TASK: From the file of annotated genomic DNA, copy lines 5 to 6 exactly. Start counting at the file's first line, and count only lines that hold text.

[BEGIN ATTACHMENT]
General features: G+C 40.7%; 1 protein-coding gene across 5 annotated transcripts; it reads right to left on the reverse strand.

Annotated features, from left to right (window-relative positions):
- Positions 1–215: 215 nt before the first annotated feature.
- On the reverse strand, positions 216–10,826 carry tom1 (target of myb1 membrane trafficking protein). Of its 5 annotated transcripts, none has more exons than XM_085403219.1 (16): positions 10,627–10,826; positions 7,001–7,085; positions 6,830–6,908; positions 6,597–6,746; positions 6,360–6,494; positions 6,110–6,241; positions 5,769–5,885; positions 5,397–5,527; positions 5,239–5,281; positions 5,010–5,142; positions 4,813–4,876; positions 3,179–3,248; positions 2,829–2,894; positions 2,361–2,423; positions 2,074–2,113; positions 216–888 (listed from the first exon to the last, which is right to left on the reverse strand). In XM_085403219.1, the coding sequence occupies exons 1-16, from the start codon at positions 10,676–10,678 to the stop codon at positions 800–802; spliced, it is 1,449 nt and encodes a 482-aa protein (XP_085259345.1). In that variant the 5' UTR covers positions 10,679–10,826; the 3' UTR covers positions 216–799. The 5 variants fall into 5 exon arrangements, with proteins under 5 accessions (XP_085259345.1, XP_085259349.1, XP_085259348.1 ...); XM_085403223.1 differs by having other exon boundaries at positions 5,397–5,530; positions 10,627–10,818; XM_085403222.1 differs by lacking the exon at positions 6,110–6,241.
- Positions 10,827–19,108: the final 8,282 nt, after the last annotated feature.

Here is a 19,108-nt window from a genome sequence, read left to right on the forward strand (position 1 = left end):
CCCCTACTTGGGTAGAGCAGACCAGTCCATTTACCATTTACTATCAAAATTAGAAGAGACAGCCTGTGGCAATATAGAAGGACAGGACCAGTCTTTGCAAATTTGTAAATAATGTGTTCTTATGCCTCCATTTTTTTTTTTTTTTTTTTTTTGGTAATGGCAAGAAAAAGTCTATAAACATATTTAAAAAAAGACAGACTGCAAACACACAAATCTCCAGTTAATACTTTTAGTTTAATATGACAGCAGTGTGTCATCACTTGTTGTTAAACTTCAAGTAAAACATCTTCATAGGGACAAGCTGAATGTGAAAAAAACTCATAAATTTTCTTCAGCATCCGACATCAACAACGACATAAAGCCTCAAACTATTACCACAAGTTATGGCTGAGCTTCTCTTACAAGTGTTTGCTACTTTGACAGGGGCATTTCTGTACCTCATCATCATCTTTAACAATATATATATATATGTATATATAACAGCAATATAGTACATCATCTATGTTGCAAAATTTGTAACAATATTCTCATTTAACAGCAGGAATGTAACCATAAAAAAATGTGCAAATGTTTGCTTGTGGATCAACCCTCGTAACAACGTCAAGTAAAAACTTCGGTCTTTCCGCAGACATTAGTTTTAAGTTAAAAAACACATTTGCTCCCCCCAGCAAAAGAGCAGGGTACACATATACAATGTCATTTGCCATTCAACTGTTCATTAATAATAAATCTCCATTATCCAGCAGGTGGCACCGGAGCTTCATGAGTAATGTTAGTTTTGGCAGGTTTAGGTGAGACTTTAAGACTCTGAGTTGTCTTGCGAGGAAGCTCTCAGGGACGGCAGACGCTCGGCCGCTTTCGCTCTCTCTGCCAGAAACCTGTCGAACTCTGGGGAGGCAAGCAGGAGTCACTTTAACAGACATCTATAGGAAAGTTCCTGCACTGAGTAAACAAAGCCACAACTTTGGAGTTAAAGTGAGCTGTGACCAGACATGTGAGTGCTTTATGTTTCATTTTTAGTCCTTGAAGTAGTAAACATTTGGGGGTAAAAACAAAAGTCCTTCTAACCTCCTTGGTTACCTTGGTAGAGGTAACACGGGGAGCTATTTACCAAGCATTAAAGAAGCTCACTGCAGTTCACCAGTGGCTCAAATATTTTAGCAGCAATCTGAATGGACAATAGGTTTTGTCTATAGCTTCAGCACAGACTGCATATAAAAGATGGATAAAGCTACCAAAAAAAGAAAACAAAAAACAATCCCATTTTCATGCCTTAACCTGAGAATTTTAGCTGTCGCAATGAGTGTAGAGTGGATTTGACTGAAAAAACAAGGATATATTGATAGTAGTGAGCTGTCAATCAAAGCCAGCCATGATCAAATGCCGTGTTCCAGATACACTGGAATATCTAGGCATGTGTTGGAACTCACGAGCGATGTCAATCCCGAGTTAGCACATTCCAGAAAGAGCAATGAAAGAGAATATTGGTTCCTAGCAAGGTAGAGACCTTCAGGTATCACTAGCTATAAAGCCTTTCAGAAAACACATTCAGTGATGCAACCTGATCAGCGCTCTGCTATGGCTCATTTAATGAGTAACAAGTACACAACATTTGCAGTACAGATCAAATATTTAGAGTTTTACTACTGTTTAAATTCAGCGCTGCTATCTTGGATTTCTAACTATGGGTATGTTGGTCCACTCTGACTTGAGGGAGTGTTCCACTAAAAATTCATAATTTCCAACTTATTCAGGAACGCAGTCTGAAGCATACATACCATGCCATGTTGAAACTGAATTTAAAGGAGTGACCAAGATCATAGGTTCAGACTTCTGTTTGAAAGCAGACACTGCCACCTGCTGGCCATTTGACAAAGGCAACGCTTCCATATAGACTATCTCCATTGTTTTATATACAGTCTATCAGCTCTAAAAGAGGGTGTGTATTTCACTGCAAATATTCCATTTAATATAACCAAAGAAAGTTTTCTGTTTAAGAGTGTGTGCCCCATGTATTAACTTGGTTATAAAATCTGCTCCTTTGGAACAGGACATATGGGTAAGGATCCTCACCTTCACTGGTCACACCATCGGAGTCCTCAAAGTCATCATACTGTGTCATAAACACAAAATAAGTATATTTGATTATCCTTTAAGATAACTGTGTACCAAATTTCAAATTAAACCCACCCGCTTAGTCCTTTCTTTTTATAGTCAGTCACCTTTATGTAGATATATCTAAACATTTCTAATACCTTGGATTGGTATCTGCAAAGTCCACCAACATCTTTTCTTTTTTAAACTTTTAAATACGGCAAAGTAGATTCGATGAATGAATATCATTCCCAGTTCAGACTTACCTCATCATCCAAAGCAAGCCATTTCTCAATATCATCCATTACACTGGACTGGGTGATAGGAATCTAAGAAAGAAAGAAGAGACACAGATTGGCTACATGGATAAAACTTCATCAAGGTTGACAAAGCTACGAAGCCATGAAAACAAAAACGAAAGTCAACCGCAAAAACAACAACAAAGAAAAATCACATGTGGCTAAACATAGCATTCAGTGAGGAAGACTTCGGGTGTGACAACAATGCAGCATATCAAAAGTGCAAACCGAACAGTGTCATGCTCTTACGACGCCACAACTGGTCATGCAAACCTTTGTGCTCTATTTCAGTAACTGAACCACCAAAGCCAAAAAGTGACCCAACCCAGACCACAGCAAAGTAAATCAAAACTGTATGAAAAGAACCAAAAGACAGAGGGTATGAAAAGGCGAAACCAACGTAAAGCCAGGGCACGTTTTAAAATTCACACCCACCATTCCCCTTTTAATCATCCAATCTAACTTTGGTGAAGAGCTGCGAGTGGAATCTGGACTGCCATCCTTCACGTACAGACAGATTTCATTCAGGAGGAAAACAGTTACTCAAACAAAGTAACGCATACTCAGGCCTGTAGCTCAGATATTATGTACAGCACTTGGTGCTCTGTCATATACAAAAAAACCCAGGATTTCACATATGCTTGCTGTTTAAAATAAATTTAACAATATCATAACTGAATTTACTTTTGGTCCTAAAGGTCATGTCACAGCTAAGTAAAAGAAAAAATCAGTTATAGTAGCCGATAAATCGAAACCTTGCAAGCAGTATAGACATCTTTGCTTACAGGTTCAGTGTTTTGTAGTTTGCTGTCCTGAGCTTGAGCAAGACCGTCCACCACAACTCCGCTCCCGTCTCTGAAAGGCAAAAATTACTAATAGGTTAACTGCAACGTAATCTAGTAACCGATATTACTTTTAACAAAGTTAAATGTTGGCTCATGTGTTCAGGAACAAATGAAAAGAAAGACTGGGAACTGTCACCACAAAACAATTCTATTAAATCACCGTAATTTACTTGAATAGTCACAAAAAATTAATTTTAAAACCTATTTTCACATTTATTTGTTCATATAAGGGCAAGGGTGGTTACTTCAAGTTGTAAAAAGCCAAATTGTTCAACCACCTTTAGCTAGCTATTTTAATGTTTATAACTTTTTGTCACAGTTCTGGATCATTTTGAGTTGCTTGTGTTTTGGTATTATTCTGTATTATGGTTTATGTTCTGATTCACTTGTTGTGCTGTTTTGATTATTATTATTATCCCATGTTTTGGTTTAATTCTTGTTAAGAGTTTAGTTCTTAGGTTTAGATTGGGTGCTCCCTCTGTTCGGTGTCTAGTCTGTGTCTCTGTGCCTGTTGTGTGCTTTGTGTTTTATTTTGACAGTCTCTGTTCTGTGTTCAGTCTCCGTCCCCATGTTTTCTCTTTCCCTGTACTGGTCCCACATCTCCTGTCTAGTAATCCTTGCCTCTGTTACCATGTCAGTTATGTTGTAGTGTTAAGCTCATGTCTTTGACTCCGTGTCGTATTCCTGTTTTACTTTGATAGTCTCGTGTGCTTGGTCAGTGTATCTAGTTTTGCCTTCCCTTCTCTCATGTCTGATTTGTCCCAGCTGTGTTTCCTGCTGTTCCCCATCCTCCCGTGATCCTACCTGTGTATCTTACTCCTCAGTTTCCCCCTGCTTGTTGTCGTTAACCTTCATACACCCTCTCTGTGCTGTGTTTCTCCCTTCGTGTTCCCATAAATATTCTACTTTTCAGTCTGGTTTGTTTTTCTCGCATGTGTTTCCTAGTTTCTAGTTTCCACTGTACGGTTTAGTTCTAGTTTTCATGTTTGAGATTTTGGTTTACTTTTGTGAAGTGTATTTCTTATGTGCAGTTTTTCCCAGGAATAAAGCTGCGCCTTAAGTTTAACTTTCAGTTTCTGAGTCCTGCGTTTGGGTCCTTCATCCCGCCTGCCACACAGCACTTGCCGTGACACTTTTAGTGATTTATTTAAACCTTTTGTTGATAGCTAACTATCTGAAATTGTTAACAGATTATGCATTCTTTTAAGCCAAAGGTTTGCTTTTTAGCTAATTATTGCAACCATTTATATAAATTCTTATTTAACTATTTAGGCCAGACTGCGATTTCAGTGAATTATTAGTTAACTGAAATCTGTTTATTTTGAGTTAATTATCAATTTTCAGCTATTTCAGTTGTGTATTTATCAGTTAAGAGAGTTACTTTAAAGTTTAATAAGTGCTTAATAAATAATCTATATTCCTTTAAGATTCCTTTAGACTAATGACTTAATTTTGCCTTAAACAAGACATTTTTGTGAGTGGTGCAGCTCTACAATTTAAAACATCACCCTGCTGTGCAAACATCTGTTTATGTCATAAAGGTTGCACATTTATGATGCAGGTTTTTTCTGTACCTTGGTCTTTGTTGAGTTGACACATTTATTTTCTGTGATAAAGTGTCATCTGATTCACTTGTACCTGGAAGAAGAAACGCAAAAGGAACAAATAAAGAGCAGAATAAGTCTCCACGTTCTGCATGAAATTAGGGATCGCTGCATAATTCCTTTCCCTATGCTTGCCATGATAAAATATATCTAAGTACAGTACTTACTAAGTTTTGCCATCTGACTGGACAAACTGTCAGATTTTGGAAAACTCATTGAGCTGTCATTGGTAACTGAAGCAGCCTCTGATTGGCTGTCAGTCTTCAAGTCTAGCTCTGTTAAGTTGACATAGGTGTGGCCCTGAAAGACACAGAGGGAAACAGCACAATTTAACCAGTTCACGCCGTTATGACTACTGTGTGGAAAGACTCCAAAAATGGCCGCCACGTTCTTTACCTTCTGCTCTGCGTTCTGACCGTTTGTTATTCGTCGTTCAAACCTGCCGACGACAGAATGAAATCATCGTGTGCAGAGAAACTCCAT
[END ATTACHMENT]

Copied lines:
- Positions 10,827–19,108: the final 8,282 nt, after the last annotated feature.

Here is a 19,108-nt window from a genome sequence, read left to right on the forward strand (position 1 = left end):